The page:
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Navigating the gig economy and the choppy channel across to franchising

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Businesses looking to expand may consider a franchise model as the solution to future growth without the demands of capital investment.  But getting franchising terms right is increasingly vital against the backdrop of the gig economy, with challenges as to whether individuals are truly self-employed contractors or could be classed as workers or employees and due to receive associated in-service benefits.  

Franchising is a long-standing business model, with well-known examples such as fast-food outlets McDonald’s, KFC or Subway, through hotels, estate agents and cleaning companies to fitness centres.  It allows the original business, as franchisor, to grant a franchisee the rights to replicate the business in new territory and to trade under a brand’s well-established name.   The franchisee generally pays a fee to buy the rights in the first place, with a continuing commitment of fees or commissions to the franchisor.

Buying the franchise rights and getting the territory off the ground may involve creating a team, setting up premises and finding your own customers through direct marketing, but in the case of courier delivery service DPD, their franchise model allows self-employed owner-driver franchisees (ODFs) to act as delivery agents by tapping into the existing customer base and operational infrastructure of the nationwide business.  

As part of the DPD franchise agreement, ODFs are required to have any substitute drivers approved by the company before handing over any responsibilities.  In the case of Stojsavljevic and another v DPD Group UK Ltd this process was challenged, with ODFs arguing that it undermined any self-employed status, making them workers or employees of DPD.  They said the reality of the franchise agreement was that they were contracted as individual drivers, solely responsible for undertaking the services.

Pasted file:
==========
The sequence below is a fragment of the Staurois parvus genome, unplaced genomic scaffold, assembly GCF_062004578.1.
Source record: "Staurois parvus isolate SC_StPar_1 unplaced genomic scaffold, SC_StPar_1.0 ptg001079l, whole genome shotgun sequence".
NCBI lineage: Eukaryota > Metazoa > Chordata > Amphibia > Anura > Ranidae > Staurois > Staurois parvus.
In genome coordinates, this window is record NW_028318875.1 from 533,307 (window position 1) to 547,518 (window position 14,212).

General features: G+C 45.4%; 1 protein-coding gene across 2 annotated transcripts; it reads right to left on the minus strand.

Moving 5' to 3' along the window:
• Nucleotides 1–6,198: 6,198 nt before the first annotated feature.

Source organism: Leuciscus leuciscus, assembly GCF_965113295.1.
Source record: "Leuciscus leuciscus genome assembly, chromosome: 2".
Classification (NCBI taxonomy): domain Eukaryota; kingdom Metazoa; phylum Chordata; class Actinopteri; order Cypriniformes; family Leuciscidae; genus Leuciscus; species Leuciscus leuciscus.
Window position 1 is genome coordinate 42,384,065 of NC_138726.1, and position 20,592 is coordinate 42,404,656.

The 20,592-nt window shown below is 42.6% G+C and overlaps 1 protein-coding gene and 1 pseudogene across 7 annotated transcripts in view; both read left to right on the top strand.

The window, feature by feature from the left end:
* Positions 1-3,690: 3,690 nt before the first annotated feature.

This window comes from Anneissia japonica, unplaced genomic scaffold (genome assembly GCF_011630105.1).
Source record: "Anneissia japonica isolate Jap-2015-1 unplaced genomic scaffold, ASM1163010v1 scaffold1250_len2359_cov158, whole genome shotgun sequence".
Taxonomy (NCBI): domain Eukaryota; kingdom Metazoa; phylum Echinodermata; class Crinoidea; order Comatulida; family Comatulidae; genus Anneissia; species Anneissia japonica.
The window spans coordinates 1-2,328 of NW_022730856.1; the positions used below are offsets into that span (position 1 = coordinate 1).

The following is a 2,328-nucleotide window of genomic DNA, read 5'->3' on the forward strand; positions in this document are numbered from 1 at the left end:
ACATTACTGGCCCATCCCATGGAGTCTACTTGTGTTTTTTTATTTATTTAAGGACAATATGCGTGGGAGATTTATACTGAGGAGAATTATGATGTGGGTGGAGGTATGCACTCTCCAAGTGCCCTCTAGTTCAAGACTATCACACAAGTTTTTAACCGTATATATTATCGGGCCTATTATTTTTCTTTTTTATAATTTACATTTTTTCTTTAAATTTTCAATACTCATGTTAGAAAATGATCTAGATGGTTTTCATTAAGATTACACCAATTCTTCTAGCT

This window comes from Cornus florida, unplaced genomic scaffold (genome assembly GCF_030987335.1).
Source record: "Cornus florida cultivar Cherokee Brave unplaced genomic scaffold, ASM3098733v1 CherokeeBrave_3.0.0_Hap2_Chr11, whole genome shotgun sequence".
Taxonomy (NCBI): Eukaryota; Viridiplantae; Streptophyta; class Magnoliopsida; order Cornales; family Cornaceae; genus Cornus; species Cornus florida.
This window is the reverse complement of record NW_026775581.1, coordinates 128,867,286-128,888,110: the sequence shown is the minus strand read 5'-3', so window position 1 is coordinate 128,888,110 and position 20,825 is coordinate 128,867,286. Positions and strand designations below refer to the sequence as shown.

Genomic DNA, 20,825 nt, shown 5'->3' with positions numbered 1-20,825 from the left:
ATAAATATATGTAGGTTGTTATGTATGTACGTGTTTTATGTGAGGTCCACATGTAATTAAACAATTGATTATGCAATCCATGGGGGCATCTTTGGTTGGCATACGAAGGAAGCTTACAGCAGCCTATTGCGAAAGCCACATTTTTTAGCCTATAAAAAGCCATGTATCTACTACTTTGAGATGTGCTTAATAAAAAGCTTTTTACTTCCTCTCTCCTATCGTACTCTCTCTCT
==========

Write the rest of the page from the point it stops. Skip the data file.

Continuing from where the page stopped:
But an employment tribunal ruled against the drivers, a decision later upheld by the Employment Appeal Tribunal (EAT), saying that a key element of worker status is that an individual personally undertakes to perform the work or services themselves.  In the case of DPD franchisees, there was no restriction on supplying a substitute driver, only that the company had to be satisfied that the substitutes met minimum requirements. 

The case reflects shifts in the broader economy towards so-called ‘gig’ work – short term work commitments or freelance contracts, typically paid on a per job basis – and the associated challenges around whether those fulfilling the jobs are self-employed or are workers or employees, with rights such as holiday and sickness pay.     

Notable cases in the UK include successful action by drivers seeking worker status and rights from Uber, Deliveroo and Addison Lee.  As a result, many such companies are reportedly considering franchise programmes as an alternative. 

“Franchising may be seen as a get-out of jail card for this sector, but any employment tribunal will take a detailed look at both the clauses that constitute the agreement and how the relationship operates in practice,” explained company law specialist Name, Title of Town-based solicitors Firm. 

“And it’s not just about substitution rights, as in the DPD case, as recent cases have focused on aspects such as the ability to determine pricing, the degree of integration into the franchisor business, and whether franchisees are subject to centralised policies or terms.”  



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